This time there was no ridiculously dark color to cover up and no wallpaper to remove, but the room had two different colors on the walls and a third color in other places throughout the room. The pastel blue, purple, and green was not going to suit my baby's bedroom, especially now that I knew we were having a boy.

A new ceiling fan/light, two different shades of tan split by the animal border, a fresh coat of paint on the open closet (Jeff didn't think that we needed to worry about doors yet, especially since we were having a boy and apparently boys don't care about that sort of thing), and our new baby room was ready. And this is what the room looks like now:

Yeah, it's a pretty cute room. Unfortunately, I think he may be outgrowing it quickly, especially since he seems eager to be out of the toddler bed and into his own "big boy" bed, just like his big sister. I need to hold off one more year before the animal border comes down. Once other projects are complete we can start working on a new design for our little boy. In the end, God's timing was perfect timing. We may have been shocked, but God knew that we needed him in our lives, and he knew that our son and daughter would be best friends (most of the time). And now we have an adorable room to match our adorable little boy.

Sunday, May 12, 2013

Starting New Projects

While we spent a fair amount of time celebrating family this weekend, we also got a much needed head start on the next set of projects in the house. We have several projects we are working on at once, but one of the bigger projects we are starting on is the renovation of our mudroom, pantry/laundry room, and family room bathroom. Our first step was getting rid of the cabinets in our "pantry" area. We think that the room must have originally been a craft room, but for us it works perfectly as a place to store the "extras" from our kitchen as well as a stock area for groceries on those rare occasions when I have the time and energy to plan a massive coupon/sales savings trip. Maybe now that I'm done with my MA, I'll have more time for that. Of course, that could just be wishful thinking. On Friday night, this is what our pantry looked like:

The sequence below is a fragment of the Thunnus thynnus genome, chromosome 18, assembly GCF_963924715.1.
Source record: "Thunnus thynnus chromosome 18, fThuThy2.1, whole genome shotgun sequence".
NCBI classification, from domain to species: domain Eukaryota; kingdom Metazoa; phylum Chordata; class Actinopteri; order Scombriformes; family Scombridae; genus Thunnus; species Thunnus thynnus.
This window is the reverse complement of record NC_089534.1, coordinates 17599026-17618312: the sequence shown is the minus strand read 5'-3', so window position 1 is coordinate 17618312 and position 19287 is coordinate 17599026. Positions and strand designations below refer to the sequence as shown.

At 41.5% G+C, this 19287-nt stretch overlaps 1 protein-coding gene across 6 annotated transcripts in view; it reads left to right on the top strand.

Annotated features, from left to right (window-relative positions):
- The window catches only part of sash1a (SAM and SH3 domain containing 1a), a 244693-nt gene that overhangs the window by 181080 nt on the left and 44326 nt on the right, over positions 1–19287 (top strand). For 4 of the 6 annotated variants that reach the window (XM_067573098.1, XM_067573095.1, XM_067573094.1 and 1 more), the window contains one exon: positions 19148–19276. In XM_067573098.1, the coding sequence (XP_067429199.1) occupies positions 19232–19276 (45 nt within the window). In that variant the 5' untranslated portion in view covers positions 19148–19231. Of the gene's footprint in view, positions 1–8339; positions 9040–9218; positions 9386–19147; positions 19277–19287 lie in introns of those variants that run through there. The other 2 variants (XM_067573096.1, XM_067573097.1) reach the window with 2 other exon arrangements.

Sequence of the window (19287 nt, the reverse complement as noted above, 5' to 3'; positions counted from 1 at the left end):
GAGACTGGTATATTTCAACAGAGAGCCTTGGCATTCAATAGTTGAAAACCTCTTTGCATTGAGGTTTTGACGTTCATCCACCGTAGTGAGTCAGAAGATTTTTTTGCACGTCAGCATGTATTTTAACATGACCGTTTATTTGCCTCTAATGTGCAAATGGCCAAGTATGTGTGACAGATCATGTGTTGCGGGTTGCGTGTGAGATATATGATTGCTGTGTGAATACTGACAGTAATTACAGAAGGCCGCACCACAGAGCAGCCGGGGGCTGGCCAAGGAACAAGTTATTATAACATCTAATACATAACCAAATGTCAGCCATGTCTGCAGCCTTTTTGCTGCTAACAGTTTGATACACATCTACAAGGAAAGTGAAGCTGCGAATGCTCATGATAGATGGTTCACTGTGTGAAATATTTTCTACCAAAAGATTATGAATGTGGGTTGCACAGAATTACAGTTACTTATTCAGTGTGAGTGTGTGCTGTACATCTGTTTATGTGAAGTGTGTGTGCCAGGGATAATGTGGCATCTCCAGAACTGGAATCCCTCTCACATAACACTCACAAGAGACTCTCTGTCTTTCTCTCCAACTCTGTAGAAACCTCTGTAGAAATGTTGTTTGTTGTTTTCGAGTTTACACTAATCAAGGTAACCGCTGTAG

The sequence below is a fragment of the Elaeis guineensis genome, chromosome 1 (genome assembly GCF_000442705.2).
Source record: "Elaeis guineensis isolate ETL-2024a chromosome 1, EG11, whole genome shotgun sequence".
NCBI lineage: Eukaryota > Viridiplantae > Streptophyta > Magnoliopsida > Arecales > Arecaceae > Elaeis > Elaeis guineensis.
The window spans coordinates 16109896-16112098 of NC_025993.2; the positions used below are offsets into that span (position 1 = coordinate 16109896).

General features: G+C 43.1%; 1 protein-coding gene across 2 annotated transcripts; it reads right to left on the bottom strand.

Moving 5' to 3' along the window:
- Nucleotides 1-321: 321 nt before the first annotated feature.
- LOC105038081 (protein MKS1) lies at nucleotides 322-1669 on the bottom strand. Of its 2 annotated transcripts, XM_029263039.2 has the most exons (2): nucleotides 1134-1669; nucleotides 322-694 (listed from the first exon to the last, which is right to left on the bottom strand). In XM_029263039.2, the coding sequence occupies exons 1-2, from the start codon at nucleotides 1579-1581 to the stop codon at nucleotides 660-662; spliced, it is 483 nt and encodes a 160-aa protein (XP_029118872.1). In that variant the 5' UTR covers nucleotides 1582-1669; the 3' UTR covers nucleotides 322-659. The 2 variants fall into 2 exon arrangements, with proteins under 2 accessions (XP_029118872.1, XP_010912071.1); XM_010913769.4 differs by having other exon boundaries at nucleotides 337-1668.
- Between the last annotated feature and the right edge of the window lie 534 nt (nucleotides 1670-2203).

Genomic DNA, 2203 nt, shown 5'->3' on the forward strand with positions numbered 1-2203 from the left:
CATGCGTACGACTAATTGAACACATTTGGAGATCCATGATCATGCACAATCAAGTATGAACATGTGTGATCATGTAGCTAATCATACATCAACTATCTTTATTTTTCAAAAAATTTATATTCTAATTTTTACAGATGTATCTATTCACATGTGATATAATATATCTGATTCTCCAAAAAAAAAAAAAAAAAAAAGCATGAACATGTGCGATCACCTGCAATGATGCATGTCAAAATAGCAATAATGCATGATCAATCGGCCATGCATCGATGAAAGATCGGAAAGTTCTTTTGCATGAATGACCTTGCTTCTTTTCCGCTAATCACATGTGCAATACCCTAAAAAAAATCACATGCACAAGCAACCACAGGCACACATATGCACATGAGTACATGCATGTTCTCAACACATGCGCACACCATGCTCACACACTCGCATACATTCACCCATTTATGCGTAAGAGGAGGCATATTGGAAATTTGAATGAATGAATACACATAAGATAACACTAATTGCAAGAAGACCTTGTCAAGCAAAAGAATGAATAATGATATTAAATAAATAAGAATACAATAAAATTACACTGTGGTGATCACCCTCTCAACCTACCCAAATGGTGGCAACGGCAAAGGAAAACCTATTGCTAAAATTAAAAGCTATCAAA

And this is what the room looked like before we moved into the house

On a whim I decided to post the cabinets on Craigslist. Within 12 hours, the cabinets were sold, removed from the walls, and we had an empty room to fill. With the money we got from the sale, we were able to purchase new shelves that we could use for new, more complete storage. Jeff worked with our daughter's "help" to put together the first set of shelves and then put together the second set of shelves today. We now have extra shelf space that can be easily moved and rearranged.

Of course, the walls were significantly torn up by both the installation and the removal of the cabinets, which means this back room needs to be repainted. I like "simple" paint jobs ("simple" because no paint job is super easy, but at least this own doesn't involve the removal of wallpaper) so I'm looking forward to selecting a new paint color for the room that will serve as both pantry and laundry area. I'm thinking a very light, subtle green or blue. That is a little in the air at the moment, as we have other things to do in the room first, but we already like the transformation.